• Recollections of a Childhood in Kenya 1951-1955

    Helen May (see profile)
    Biography--Study and teaching, Africa, East, Race, Ethnicity, Families
    Item Type:
    childhood, Travel Writing, School Experience, Biography Studies, Anglophone postcolonial writing, East Africa, Race/ethnicity, Family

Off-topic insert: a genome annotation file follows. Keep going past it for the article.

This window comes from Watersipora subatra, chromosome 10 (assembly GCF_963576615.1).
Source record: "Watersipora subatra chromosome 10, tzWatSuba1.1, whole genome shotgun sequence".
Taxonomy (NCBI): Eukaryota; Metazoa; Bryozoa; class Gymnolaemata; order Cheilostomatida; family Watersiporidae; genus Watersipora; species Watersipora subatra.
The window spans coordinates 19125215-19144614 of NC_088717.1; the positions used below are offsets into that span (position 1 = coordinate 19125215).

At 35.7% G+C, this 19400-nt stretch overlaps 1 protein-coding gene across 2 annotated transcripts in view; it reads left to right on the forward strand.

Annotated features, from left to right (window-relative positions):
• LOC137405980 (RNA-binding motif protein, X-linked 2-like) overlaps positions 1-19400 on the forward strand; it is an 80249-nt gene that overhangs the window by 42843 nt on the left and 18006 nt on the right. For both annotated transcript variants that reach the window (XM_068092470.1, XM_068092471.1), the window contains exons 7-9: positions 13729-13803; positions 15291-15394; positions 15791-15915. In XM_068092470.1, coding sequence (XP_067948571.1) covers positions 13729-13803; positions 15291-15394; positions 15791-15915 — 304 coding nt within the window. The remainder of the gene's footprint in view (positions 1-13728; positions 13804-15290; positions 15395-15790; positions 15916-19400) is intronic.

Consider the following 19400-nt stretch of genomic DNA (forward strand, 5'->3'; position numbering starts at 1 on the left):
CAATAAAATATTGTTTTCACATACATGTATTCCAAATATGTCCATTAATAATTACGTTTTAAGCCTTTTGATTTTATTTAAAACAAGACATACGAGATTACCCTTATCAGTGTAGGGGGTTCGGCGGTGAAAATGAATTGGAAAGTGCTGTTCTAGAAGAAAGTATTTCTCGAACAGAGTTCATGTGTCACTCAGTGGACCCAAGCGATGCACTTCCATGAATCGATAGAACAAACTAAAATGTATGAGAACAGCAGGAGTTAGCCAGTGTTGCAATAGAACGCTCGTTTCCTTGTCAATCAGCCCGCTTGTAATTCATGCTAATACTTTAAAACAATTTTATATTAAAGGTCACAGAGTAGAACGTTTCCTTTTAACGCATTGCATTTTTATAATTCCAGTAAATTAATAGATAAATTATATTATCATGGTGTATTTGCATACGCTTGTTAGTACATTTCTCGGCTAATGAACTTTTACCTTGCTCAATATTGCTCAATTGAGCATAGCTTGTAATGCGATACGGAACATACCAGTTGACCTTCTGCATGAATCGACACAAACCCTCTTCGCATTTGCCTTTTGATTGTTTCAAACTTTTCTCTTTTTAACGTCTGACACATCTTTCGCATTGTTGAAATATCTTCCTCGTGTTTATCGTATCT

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    My writing about these few years in Kenya is for my children and grandchildren, but it is also a story of childhood; situated both on the edges and in the midst of British colonial conquests and experiments. There are differences and similarities in the consequences of Africa’s colonial stories and that of New Zealand’s. My own forbears were buffeted across the world from England, Ireland and Scotland, as part of what historian, James Belich, describes as the nineteenth-century white ‘settler revolution and the rise of the Anglo World. This was one kind colonial experiment, but in the mid-twentieth century, my family became small players during our time in Kenya in a different experiment: at the tail end of British colonial rule. . In 1999, I returned to Kisii with my father, aged eighty two, and my daughter Sarah aged twenty two. I was delighted to find that the smells, tastes, sounds and sights were not false memories. I had long been cognisant that my childhood experiences and perceptions had been shaped by colonial politics that had taken my father to Kenya. We were living in Kenya during the worst of the European-termed ‘Mau Mau Emergency’ or ‘Troubles’; although there were uprisings, slaughter, repressions, and incarcerations, they were mainly distant from the Kisii district and its Gusii. My childhood understandings of these times were limited and selective.
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